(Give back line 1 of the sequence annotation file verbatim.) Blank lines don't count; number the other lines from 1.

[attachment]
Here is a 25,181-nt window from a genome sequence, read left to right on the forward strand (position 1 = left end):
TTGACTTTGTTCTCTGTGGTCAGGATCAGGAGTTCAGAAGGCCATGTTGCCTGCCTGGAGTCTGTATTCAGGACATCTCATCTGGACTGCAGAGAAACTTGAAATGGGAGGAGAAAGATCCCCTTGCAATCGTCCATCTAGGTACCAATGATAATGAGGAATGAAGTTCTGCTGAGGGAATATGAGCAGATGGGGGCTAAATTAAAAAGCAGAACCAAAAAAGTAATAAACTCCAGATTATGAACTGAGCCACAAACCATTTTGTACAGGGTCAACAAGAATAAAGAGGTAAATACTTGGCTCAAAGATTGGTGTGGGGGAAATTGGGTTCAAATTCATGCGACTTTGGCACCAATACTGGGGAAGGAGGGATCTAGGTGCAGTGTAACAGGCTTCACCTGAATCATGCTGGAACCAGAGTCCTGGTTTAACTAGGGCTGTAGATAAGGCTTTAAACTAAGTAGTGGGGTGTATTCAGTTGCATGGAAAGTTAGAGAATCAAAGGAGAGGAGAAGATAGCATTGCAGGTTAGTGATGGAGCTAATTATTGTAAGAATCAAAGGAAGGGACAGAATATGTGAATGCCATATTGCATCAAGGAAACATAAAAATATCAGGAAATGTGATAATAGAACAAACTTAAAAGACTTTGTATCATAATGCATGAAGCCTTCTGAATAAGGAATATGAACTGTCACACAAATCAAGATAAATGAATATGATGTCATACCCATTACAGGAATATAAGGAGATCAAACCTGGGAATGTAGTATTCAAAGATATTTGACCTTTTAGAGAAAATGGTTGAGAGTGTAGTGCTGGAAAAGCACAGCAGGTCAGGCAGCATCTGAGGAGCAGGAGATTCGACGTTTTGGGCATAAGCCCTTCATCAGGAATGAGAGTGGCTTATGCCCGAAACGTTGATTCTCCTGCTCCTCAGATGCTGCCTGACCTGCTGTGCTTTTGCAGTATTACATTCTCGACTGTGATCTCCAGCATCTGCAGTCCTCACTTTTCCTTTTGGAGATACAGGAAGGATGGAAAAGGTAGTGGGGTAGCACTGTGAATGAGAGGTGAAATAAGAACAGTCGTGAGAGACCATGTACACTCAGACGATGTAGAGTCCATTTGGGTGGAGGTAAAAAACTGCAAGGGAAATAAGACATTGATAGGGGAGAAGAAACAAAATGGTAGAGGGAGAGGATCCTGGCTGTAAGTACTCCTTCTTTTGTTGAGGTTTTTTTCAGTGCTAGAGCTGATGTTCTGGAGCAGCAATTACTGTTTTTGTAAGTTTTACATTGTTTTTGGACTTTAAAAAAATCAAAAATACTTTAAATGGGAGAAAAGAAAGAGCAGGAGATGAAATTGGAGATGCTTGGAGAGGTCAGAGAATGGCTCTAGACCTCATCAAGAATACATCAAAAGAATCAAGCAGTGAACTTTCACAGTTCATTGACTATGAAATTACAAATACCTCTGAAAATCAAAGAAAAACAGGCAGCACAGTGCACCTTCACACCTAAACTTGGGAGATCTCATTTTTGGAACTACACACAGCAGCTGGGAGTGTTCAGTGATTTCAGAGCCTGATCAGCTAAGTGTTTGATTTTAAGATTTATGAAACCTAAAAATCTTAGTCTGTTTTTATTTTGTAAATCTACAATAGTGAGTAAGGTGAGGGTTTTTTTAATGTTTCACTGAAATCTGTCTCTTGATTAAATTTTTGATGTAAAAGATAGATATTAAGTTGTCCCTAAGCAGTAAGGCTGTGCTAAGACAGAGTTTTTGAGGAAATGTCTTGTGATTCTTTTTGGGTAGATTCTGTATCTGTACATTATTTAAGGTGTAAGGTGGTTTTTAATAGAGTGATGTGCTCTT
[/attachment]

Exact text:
Here is a 25,181-nt window from a genome sequence, read left to right on the forward strand (position 1 = left end):